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I wasn't always a teacher. What else can you bring to the classroom?

I enjoyed this post by Rachel a few weeks ago.  Got me thinking about the different masks that I wear in school.  I started teaching when I was around 24 years old after having had one or two other things on the go, including:
/ Roofer
/ Picker of fruit, vegetables, grapes
/ Demolition worker
/ Labourer
/ Chimney liner
/ Trainee Pilot in the RAF
/ Bar man
/ Shelf stacker
/ World Traveller
/ Outdoor instructor
/ Field studies tutor
/ Social Organiser (seriously - it was awesome)
I've also had an amazing and interesting life, including:
/ Growing up with physical and psychological domestic abuse
/ The son of a mine manager at Mardy Colliery, last pit in the Rhondda, during the 1985 Miners Strike.  Try being six years old. Shaped my political views to this day and it's awful what happened to the Valleys.
/ Went to a school where Year 5 and 6 were taught together, there were ten of us. Went to three Secondary Schools.
/ Lived in a Women's Aid hostel, in one room, when I was 13. With my mother and three siblings (now I have 4). I can relate to those who can't have mates over after school.
/ A little sister with autism
/ One or two false turns
/ A sister who gave birth to my wonderful niece at 15 
/ Almost got married, then didn't.  The photo above was taken just after this, the aloneness was poignant.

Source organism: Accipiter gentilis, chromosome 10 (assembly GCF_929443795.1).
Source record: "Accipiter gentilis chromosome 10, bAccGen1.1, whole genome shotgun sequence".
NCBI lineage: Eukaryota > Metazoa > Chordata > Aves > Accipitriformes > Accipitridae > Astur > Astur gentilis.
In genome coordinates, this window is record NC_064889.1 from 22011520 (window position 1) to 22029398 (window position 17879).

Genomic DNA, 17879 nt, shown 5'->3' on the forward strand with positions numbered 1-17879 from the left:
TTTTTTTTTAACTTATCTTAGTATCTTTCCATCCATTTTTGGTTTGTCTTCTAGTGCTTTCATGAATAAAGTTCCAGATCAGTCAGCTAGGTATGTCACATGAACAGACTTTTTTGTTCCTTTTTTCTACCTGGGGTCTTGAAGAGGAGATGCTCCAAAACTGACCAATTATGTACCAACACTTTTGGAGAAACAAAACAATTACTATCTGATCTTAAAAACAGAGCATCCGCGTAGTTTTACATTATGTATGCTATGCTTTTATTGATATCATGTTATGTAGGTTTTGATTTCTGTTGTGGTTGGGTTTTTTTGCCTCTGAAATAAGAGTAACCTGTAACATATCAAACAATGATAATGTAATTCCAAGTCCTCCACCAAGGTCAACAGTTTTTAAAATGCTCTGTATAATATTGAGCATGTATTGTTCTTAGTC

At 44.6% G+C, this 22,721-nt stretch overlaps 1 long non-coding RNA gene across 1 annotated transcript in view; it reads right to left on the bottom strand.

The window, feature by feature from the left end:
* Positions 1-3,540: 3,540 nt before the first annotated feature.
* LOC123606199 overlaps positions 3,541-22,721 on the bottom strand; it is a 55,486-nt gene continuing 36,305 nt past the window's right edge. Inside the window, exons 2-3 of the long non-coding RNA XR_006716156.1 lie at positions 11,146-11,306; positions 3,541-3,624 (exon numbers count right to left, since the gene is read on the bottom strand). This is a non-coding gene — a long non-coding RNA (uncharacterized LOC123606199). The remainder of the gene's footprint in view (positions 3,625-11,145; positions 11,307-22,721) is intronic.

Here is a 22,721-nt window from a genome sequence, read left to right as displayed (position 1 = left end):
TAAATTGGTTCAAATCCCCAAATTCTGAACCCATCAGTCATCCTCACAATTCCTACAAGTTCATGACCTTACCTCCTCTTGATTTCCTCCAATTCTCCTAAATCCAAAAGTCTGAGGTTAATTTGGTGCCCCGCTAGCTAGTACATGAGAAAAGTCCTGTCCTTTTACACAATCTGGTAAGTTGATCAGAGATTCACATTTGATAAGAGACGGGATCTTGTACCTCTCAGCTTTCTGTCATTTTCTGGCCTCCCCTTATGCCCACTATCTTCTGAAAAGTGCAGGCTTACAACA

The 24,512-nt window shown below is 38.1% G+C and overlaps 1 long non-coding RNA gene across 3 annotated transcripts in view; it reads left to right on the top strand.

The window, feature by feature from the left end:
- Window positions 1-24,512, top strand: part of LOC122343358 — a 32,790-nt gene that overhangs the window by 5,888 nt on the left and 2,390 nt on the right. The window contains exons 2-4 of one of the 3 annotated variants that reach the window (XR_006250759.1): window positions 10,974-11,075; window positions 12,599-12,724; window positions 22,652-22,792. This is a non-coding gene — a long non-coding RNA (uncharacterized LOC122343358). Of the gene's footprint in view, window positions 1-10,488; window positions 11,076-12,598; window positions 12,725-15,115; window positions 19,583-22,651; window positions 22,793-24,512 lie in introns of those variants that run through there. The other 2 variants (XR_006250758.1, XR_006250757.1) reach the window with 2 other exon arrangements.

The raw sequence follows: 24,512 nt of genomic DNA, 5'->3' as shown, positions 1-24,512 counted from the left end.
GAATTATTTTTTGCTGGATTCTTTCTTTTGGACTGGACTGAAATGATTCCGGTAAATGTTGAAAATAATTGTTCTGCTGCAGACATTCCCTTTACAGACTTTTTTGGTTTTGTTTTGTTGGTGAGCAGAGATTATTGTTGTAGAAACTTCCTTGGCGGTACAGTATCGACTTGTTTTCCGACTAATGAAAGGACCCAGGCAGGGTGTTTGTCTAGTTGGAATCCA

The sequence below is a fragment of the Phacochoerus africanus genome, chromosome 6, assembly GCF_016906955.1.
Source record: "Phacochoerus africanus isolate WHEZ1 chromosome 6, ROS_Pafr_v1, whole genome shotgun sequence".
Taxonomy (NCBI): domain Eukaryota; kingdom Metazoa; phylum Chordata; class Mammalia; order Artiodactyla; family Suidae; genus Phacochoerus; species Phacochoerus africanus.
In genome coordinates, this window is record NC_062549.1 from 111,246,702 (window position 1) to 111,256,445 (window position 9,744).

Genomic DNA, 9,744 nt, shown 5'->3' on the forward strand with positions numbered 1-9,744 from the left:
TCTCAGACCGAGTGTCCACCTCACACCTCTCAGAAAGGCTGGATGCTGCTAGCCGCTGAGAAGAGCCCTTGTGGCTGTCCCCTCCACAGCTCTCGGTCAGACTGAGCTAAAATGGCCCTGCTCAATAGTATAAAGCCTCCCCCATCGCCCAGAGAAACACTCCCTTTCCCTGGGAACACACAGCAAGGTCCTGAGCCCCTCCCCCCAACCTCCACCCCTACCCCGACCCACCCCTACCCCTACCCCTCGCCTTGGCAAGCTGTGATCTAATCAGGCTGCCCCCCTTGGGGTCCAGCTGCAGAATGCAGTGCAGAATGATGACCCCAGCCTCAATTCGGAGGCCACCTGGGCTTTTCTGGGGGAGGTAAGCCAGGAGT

/ Gave in my notice in the October of my NQT year
/ Once ate the hottest curry on Earth
These experiences do two things:
1. They drive me to be working in education as a public servant.  My aim is to make a difference, and sometimes I achieve that as well as being heartbroken when I can't.  It also helps that teaching is so varied as I have a restless soul.  However, teaching is never as bad as life and work could be.  It sounds really corny, but I serve at the pleasure of the young people and teachers and this job is really great.  Curriculum changes and workload pressures just add to the fun.
2. Given me the perspective to deal with a range of students.  I like to bring my own experiences into the classroom / assembly when it's appropriate.  It's a difficult balance and I'm sure that at times I can over do it, however, the experiences of travel, culture and dealing with issues can add rich depth to lessons and when talking to students.
Of course, at other times I wear different masks in school, and some may decide not to give anything personal about themselves in the classroom, and I'm comfortable with that.
Thinking about the past and remembering where I come from and where I've been, puts life into perspective.  Teaching?  I wouldn't be doing anything else. 


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